Interviewing Relatives

  • 16th May 2020

One of the things we suggest when people begin their family history is to ask the family and find out what people know and can tell you, and if there are certificates, photos, letters, diaries or other information which could help. Much of this won’t be in official records, and it can also save a lot of time.

Often people say that there isn’t anyone from previous generations left, but sometimes there is, so they make a priority to speak to them. With the current situation we mostly can’t go and see relatives, but it can also be a great excuse to getting in touch and talking to them. Having a conversation and asking them about their life, their memories and what they know about the family.

It is something people regret putting off. Lots of people recollect parts of stories they were told, and wish they’d made notes, took notice and made the effort at the time. Or it may be that nothing was ever mentioned and there is a big gaping hole. So if there is anyone you can speak to it is something we strongly recommend.

We’ve put together some guidance from our experience of oral history over the years.


Why interview?

A lot of official records consist of names, dates and factual information. However what were people actually like? Why did they move? How did couples meet? Why did they get into a particular trade? How were particular people connected where the official records are confusing? Are there any interesting stories? And why are they interesting to you?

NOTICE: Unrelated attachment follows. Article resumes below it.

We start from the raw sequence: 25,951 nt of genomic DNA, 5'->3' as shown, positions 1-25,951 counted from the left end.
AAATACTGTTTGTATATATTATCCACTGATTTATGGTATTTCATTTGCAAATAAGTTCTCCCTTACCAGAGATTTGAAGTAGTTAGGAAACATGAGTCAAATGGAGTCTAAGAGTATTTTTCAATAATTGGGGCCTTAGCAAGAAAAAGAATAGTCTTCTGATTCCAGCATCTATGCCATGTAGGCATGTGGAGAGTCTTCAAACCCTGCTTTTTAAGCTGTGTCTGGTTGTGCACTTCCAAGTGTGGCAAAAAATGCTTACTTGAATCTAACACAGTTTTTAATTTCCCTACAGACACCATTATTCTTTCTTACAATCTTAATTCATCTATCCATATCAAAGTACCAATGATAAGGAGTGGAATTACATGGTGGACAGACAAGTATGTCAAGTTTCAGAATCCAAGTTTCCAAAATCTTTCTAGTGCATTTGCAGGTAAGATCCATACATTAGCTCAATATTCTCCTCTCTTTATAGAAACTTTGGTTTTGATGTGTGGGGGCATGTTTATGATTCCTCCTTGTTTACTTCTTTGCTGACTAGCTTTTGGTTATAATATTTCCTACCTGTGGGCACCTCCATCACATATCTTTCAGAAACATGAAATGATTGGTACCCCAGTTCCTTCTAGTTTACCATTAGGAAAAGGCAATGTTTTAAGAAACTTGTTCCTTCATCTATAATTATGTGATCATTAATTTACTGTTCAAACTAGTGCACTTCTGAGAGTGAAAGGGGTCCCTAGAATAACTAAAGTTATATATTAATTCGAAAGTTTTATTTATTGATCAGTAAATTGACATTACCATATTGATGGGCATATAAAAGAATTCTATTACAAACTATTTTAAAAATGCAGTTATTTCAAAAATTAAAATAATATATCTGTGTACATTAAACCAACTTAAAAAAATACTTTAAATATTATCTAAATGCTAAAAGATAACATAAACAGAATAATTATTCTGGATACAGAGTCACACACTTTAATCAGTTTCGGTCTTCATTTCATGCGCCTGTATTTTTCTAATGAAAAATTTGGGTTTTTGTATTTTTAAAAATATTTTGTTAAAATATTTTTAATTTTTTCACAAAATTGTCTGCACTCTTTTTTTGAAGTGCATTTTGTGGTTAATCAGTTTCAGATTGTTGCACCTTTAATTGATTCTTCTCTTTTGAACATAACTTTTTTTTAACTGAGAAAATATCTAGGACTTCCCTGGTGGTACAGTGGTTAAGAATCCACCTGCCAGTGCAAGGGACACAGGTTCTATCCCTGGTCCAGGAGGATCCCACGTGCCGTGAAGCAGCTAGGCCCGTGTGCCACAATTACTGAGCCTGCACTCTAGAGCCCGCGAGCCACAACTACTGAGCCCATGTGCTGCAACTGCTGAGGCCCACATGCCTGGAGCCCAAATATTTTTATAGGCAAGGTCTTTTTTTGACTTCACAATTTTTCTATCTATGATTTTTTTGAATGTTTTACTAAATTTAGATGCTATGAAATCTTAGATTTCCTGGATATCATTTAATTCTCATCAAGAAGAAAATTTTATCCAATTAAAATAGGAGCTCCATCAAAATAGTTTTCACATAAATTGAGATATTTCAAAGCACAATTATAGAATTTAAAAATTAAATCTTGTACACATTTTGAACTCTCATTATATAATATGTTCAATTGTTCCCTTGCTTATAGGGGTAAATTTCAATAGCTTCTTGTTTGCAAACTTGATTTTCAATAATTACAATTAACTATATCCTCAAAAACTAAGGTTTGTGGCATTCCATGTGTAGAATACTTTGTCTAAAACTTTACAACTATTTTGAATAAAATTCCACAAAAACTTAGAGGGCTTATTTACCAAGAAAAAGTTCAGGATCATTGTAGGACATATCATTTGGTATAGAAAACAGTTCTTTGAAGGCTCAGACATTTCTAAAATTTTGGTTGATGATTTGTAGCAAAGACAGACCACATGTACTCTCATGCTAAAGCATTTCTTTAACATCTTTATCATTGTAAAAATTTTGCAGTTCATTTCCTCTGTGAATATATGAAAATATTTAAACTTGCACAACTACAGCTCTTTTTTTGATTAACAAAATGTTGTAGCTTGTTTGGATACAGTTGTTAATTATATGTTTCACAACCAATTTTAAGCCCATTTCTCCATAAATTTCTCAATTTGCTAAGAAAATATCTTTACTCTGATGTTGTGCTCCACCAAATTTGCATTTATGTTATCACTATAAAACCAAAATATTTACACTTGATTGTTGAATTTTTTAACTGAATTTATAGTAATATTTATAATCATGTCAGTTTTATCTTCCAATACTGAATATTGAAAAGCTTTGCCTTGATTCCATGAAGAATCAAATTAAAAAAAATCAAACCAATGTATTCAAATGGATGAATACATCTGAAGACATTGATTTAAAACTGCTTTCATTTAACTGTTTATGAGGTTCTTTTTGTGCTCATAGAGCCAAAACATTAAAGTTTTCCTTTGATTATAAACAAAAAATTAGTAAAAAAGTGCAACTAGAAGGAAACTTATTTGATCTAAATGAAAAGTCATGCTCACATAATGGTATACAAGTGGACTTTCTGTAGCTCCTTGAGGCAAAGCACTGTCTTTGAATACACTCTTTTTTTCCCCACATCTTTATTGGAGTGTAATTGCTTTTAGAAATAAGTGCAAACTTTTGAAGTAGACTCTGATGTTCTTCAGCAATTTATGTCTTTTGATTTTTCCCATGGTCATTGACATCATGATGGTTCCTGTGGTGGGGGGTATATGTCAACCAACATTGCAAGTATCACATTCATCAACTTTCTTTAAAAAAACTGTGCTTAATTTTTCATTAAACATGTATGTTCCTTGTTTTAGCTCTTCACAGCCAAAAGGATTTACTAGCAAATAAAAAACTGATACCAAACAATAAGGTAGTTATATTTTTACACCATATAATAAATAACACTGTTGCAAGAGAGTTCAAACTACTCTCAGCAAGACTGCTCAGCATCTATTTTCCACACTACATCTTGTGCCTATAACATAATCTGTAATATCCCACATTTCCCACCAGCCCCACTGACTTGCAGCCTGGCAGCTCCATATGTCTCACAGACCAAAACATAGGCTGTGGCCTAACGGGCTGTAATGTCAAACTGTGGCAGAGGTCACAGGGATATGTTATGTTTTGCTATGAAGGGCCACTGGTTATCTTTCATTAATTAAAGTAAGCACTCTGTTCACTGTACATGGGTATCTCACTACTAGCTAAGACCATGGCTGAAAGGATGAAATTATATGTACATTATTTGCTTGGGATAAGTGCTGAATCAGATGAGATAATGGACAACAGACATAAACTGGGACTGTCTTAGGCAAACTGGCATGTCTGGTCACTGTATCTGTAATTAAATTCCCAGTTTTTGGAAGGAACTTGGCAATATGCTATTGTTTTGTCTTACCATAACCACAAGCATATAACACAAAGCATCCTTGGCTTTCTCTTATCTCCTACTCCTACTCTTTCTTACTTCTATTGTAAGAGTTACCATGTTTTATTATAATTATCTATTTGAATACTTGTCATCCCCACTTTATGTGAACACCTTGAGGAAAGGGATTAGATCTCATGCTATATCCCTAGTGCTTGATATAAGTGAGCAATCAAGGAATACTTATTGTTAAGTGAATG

Interviewing people can clarify lots of information and help you with who you need to search for and where to look, especially where it might be a bit confusing. It can also answer the ‘why’ questions which official records aren’t concerned with. Stories emerge and details which provide colour to your ancestors and makes them more than names on a page.


How do you do an interview?

Normally we would recommend visiting the relative and recording on a recording device. However currently we are restricted in this, to help prevent the spread of the virus.

So for the moment we recommend one of the online communication platforms, Skype, Zoom etc. If you can do it with video that’s good because you can see the person and pick up on facial signals. Some platforms allow recording, which means you can listen back later rather than have to scribble like mad. Make sure they know though!

You could also suggest that they write down their memories, which some may prefer.

To help prompt them you might want to show them old photos, or ask them to have out old photo albums, which will bring back memories. Stories and anecdotes often spark more thoughts and memories.

Photos are useful for prompting conversations



There are some important ethical issues to think about to ensure that the person you are interviewing is happy with what happens. Firstly you need to discuss what you are doing and why, and ensure they are happy and comfortable with the interview and know how it will be used. Explain the purpose, to record for family history purposes.

Who will hear what is recorded, or read it? Discuss if you’ll share it with wider family, or even pass it further. Make sure they know if others will hear and it is not just a private conversation, and check they are happy with this.